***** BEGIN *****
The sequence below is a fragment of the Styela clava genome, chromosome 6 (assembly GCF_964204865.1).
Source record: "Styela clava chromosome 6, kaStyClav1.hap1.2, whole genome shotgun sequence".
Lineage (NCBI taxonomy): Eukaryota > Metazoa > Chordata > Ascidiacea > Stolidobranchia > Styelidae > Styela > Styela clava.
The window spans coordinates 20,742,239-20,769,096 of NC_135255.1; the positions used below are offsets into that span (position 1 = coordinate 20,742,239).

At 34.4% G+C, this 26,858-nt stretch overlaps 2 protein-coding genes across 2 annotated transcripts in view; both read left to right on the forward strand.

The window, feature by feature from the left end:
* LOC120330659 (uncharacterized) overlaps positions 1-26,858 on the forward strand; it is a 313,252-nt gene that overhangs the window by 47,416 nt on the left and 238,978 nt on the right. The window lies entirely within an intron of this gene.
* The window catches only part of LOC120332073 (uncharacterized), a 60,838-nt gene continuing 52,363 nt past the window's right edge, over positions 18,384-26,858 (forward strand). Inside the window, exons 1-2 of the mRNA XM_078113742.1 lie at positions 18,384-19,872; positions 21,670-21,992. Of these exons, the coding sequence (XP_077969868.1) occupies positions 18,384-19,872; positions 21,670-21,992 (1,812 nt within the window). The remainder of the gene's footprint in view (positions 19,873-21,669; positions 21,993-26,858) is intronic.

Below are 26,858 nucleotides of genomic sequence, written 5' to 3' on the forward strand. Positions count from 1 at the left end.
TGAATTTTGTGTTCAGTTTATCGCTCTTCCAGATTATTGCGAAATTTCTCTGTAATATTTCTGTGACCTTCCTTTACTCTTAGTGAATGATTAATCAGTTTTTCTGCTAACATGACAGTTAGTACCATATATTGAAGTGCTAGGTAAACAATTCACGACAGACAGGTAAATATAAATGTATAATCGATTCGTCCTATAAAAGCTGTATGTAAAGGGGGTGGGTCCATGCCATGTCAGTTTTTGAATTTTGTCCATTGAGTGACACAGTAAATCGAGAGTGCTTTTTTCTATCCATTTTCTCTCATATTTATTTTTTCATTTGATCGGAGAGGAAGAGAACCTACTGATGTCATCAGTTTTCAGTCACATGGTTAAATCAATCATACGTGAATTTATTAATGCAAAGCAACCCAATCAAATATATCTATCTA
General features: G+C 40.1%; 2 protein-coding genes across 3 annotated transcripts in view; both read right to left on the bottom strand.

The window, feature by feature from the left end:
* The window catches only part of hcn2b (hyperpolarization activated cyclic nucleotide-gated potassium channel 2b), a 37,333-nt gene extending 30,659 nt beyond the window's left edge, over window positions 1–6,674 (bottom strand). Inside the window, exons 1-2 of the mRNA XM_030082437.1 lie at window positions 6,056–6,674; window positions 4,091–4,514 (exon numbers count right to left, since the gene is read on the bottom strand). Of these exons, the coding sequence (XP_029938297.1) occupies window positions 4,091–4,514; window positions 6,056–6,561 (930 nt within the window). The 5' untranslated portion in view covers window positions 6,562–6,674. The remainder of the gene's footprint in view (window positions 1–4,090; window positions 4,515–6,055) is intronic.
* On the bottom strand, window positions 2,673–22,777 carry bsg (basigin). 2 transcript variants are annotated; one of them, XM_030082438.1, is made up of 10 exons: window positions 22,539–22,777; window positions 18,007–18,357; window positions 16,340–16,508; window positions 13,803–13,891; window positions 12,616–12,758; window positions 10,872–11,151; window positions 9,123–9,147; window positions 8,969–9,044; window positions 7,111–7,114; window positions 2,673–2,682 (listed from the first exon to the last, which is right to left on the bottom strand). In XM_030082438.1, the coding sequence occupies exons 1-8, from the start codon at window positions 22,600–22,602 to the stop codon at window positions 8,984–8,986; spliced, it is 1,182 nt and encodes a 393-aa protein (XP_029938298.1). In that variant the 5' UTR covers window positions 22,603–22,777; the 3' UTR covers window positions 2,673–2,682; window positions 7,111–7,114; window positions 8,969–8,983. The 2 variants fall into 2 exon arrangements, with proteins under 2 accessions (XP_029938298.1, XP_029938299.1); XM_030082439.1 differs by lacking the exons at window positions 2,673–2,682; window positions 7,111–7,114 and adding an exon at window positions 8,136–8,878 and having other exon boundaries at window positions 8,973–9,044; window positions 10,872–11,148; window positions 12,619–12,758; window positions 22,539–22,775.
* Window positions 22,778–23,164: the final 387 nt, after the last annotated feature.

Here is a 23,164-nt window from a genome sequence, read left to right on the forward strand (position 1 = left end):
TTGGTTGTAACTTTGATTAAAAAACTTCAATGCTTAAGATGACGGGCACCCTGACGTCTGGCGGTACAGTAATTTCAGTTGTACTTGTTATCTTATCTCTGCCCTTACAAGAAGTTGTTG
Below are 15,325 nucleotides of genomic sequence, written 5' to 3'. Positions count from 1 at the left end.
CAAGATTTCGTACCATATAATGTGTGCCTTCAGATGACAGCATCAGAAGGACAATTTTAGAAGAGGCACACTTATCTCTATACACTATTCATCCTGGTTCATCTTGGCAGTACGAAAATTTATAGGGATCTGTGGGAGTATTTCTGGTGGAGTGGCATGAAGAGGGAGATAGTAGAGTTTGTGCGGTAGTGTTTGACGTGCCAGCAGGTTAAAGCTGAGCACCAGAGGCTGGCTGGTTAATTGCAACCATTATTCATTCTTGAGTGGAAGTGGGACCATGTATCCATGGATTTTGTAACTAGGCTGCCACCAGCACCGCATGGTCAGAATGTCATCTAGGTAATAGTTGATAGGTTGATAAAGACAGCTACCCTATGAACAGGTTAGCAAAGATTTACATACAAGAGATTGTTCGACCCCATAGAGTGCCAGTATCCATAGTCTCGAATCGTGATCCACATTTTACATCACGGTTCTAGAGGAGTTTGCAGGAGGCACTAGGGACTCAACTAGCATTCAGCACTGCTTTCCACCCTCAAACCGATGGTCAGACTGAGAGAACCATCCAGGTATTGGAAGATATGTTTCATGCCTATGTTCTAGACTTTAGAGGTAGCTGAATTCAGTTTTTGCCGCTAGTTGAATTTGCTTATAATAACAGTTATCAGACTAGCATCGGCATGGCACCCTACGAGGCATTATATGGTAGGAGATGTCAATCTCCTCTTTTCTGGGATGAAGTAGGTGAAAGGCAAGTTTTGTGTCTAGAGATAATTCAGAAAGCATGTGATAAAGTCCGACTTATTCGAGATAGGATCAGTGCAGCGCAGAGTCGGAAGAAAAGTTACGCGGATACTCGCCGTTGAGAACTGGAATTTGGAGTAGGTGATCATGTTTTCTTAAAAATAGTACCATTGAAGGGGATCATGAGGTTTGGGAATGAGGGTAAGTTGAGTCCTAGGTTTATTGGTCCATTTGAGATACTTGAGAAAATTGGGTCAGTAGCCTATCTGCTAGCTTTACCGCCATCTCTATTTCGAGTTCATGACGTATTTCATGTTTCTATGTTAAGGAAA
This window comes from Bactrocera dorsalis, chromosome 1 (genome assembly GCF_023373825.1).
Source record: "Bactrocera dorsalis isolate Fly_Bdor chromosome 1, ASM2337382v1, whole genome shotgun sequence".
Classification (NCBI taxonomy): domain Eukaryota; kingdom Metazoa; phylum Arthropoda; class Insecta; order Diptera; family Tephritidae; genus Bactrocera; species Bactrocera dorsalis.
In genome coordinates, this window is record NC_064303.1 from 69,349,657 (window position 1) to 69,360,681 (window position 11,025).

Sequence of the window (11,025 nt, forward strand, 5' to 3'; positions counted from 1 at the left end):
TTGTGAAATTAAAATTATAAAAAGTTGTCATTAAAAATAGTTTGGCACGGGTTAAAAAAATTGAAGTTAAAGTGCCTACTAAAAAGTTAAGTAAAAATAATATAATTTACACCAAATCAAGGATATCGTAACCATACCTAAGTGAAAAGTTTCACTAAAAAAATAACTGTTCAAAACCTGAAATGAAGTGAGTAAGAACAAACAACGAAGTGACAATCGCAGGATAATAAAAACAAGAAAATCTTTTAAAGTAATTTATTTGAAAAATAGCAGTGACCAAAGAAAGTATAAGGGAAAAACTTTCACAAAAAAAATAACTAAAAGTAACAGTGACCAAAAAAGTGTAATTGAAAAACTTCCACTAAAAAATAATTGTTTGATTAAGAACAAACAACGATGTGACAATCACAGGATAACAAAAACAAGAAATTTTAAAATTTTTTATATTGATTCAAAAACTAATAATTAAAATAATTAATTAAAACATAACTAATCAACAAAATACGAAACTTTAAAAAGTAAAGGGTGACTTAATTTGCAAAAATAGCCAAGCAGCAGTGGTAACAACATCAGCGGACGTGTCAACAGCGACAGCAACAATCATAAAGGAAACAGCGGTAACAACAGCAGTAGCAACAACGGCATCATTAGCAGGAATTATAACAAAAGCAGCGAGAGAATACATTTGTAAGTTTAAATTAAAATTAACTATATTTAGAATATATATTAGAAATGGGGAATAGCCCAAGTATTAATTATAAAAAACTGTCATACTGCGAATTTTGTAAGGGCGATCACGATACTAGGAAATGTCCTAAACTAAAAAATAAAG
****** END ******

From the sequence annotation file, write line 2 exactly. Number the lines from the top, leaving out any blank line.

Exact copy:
Source record: "Styela clava chromosome 6, kaStyClav1.hap1.2, whole genome shotgun sequence".